The first undergraduate class in the JU College of Health Science’s new Department of Communication Sciences and Disorders is now under way, and it’s not just any course. It’s the bedrock on the pathway leading to other critical courses – and future careers – in speech-language pathology.
Dr. Sharon DiFino, assistant professor of Speech and Language Pathology in the new department, launched CSD 301 – Speech Anatomy and Physiology – this month with her first group of students, and is excited about helping lay the groundwork for undergraduate and future graduate work in speech-language pathology at Jacksonville University.
“This is one of the most crucial foundational courses in Communication Sciences Disorders,” she said. “Seven students were present for this historical event, and the majority expressed interest in pursuing CSD as a major at JU.”
JU recently hired national leader Dr. Christine Sapienza, chair for the past eight years of the University of Florida’s highly ranked department of Speech, Language and Hearing Sciences, as associate dean of the College of Health Sciences, and she is building its speech pathology programs.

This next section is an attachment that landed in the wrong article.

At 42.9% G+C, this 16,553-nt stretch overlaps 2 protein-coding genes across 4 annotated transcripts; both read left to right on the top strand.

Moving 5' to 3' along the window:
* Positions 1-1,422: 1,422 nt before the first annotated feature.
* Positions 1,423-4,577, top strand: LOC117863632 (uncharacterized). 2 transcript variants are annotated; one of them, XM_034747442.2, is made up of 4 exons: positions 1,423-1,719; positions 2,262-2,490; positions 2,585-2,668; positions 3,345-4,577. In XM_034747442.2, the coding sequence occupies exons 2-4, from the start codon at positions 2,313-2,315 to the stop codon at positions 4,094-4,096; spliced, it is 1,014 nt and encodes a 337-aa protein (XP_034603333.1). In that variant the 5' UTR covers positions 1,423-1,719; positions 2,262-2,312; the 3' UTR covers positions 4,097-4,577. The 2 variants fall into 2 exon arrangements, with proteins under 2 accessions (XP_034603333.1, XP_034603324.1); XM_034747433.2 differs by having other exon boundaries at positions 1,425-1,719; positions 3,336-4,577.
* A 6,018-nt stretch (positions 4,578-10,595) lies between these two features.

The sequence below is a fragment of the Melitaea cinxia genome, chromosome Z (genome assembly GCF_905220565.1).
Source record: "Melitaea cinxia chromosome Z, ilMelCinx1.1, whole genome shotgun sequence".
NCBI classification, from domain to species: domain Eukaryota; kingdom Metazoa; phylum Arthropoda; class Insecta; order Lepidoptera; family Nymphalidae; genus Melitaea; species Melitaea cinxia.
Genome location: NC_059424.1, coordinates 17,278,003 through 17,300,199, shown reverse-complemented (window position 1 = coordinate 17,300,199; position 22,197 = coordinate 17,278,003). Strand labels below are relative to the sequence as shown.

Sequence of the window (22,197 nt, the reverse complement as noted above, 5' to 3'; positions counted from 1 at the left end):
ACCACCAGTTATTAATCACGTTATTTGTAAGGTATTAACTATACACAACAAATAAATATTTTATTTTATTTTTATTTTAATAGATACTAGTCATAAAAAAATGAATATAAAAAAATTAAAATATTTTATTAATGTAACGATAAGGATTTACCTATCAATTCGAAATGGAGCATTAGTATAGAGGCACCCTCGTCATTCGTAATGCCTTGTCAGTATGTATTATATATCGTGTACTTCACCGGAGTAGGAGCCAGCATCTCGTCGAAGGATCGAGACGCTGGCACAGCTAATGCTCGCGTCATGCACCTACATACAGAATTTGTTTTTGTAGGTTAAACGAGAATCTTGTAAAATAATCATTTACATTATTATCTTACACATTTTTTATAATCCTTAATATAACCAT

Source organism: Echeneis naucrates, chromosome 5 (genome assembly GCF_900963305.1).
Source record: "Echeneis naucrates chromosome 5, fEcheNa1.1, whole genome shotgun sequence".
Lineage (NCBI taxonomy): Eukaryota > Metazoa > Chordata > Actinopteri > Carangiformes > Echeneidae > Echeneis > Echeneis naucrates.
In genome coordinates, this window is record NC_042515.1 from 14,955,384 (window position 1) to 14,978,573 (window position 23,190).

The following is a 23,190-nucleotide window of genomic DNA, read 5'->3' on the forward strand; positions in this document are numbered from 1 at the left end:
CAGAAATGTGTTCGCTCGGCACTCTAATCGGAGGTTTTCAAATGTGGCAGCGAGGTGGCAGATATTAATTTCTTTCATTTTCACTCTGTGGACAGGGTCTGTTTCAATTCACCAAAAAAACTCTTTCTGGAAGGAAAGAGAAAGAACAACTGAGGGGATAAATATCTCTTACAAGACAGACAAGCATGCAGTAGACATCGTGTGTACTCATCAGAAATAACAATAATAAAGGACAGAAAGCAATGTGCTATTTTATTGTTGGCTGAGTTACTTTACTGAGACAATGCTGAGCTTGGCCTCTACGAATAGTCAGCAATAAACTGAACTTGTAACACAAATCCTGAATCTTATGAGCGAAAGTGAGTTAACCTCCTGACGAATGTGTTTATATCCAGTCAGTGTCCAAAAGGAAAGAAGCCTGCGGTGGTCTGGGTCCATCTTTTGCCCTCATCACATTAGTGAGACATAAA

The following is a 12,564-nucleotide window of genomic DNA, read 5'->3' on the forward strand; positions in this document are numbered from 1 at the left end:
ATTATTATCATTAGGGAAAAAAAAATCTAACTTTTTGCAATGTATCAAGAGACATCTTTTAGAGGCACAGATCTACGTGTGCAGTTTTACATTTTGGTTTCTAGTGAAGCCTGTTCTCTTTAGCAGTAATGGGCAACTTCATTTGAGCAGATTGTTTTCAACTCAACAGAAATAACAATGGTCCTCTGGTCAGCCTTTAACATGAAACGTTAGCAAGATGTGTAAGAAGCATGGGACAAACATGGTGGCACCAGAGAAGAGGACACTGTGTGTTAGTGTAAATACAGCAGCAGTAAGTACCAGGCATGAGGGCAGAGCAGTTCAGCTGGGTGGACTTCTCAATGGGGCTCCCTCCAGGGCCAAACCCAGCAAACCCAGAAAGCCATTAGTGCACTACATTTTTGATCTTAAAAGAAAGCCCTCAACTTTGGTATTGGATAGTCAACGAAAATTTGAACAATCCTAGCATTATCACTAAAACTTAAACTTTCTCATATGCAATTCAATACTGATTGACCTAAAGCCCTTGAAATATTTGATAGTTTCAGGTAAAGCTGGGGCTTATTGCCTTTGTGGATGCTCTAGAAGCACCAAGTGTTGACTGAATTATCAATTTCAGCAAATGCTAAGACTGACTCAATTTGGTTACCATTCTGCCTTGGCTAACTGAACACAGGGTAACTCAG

“I cannot be prouder of our JU department of CSD and of having Dr. DiFino as a core undergraduate teacher and advisor,” Sapienza said. “This is just the start for us; we are ready to grow as more of the community learns about our new program offerings.”
A master’s degree is generally required for a career in the growing speech-language pathology field, and JU is on track to fulfill the requirements for accreditation in order to begin the region’s first master’s degree in speech-language pathology by fall 2014.
“CSD 301 is the mortar in the foundation for clinical and therapeutic work in motor speech, swallowing disorders, feeding disorders and voice disorders because it provides an overview of anatomy, physiology and neurophysiology of the speech production mechanism,” DiFino said. “Students will thoroughly study the structure of the oral, laryngeal and respiratory systems for the production of sounds, swallowing and breathing.”
Knowledge gained from the class helps in the treatment of individuals with a broad range of disorders and diseases affecting the speech mechanism, such as Parkinson's, MS, ALS, stroke and voice disorders, she added.
“Many of the students in this first class have different professional backgrounds and bring different life experiences to the program, something that contributes to a diverse JU campus,” DiFino said. “The students and I are all excited to be a part of the new Speech Pathology program at JU and look forward to serving the Jacksonville community as future speech and language pathologists and clinicians.”
For more about JU’s College of Health Sciences and its new Department of Communication Sciences and Disorders, visit http://ju.edu/COHS.